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Subsequent studies by various regulatory agencies have verified that emissions from asphalt pavement mixing facilities do not present an environmental or public health hazard.
Asphalt plants, or more accurately asphalt pavement mixing facilities, are industrial operations that mix liquid asphalt binder (also called asphalt cement) with crushed rock, gravel, and sand (collectively called ag-gregates) to make pavement. Asphalt binder, the glue that binds the aggregates together, is one of many distilled products obtained from the oil refining pro-cess. Similar to other refined oils, such as lubricating oils, asphalt binder is processed to meet defined stan-dards. Some mixes also require additives, which can range from chemicals that improve mix performance to natural fibers that strength specialty mixes. The use and storage of these materials is carefully monitored and regulated.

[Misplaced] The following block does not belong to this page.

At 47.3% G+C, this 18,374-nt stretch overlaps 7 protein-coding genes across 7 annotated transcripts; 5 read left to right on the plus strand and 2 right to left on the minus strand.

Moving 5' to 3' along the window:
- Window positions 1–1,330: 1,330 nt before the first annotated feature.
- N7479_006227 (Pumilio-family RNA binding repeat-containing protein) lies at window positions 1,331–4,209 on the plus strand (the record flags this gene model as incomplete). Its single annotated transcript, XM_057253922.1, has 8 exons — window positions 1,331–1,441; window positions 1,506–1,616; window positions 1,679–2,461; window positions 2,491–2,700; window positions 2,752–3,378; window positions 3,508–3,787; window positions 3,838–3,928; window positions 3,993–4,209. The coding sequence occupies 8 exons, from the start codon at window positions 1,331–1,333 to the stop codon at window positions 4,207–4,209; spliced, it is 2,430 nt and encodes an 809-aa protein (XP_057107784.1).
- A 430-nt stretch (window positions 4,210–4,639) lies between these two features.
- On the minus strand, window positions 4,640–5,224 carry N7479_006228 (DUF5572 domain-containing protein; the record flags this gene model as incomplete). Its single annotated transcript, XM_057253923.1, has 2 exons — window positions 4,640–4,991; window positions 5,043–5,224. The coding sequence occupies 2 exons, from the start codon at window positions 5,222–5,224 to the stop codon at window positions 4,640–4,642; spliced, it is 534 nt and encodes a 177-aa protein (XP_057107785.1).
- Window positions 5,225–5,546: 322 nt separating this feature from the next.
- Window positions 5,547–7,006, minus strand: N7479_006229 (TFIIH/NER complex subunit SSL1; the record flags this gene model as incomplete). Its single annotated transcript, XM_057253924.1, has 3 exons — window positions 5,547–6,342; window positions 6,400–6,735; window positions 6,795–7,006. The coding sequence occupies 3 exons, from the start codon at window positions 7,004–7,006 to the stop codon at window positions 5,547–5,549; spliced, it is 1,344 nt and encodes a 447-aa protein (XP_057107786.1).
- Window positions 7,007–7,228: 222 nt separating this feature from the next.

Asphalt pavement mixing facilities are well-regulated by federal and state environmental agencies, and they employ multiple emission control systems. The small amount of emissions released from these control systems are closely monitored to ensure they stay well below any permitted level set by the U.S. Environmental Protection Agency (EPA) and other regulators to ensure that they pose no health or environmental risk to nearby communities.
In fact, over a decade ago, the EPA reviewed emis-sions from asphalt plants and determined that such facilities are not a major source of air pollution and were subsequently delisted by the agency！Subse-quent studies by various regulatory agencies have verified that emissions from asphalt pavement mixing facilities do not present an environmental or public health hazard.